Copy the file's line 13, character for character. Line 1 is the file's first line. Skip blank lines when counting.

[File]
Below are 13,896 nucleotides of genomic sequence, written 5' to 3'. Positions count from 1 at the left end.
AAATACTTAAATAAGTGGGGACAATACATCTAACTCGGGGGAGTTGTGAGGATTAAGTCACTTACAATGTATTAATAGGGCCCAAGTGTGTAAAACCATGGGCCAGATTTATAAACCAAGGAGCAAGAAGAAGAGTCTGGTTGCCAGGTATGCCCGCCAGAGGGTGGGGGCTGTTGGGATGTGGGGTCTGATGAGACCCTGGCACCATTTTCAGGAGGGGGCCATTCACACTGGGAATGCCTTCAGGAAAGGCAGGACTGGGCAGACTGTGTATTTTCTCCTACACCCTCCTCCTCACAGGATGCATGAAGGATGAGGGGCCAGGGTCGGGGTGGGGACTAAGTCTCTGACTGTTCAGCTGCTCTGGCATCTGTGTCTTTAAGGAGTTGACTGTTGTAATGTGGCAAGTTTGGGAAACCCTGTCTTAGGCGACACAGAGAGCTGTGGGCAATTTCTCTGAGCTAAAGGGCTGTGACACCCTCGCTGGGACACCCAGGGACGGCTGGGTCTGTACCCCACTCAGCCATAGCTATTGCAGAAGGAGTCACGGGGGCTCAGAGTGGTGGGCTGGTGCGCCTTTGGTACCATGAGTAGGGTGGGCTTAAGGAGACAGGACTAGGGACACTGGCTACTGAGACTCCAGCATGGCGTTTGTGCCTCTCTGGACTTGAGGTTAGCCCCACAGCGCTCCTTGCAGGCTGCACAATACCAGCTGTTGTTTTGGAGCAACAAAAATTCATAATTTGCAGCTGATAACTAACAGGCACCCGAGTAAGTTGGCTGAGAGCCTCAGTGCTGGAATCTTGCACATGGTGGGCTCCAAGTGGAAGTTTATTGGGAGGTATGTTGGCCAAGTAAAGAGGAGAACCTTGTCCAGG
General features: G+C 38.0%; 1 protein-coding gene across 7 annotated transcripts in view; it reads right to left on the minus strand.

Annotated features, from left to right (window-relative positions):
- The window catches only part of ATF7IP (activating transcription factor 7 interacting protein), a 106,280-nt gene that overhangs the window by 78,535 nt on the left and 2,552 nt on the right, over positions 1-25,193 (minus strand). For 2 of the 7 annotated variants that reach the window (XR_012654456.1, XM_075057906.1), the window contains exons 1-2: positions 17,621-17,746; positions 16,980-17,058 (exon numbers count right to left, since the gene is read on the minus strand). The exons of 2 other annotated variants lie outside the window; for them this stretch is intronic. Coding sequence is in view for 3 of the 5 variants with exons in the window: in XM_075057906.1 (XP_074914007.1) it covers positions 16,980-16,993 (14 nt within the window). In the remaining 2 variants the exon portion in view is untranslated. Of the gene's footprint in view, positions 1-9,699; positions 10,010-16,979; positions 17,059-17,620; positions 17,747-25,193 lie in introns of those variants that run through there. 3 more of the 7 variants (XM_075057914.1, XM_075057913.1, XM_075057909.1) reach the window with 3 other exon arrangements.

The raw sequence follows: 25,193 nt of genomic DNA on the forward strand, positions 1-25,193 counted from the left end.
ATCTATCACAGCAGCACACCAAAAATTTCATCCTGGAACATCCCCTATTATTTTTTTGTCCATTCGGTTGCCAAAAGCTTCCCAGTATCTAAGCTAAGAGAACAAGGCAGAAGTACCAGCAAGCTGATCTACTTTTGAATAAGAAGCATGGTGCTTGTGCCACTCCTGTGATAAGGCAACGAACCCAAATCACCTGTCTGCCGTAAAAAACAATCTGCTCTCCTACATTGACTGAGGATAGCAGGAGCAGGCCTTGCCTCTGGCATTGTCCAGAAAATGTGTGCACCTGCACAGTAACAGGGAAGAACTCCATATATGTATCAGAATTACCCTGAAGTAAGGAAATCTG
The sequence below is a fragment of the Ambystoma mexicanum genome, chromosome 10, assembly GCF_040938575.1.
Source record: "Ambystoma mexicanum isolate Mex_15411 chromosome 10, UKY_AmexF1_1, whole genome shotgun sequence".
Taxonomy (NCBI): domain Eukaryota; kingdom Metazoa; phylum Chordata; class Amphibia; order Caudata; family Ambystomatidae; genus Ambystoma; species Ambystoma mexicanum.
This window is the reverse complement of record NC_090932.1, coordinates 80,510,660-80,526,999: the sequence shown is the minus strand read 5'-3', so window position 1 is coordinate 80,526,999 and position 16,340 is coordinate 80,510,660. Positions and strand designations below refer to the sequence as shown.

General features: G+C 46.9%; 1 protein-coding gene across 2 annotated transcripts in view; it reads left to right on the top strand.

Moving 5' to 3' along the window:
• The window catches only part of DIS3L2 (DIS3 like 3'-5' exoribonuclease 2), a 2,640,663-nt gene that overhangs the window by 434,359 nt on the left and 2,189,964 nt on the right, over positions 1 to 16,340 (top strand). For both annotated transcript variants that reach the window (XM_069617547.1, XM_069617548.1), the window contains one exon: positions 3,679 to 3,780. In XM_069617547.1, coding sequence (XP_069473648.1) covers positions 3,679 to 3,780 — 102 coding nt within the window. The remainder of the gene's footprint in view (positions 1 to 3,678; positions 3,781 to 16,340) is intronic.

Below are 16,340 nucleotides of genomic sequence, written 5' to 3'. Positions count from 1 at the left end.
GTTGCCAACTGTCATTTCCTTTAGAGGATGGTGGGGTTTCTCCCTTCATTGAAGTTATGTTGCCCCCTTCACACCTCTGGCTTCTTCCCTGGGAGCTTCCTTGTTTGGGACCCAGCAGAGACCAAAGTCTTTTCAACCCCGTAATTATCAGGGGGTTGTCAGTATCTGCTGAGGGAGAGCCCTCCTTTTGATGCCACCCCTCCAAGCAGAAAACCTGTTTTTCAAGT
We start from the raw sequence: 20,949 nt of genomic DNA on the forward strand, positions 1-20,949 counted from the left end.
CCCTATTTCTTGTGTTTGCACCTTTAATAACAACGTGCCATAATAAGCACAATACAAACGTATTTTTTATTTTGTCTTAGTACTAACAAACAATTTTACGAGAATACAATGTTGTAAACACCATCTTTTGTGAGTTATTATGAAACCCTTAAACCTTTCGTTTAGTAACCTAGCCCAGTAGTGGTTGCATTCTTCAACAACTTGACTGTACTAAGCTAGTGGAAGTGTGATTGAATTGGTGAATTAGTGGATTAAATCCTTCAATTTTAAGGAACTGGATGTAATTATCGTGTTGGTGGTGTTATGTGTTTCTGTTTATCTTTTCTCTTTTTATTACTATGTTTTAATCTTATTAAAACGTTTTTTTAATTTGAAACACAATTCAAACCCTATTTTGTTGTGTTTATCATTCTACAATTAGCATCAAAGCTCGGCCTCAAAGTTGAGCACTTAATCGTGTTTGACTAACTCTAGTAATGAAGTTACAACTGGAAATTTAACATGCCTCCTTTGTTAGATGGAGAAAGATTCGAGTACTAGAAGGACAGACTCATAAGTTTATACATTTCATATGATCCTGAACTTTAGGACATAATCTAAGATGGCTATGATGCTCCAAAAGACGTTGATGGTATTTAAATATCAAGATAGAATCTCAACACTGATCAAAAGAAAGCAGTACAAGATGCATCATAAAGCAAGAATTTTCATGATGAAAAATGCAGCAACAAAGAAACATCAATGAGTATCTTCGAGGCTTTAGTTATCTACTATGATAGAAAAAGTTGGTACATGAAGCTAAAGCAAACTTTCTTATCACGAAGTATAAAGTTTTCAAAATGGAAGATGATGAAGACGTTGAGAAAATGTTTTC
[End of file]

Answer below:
Moving 5' to 3' along the window: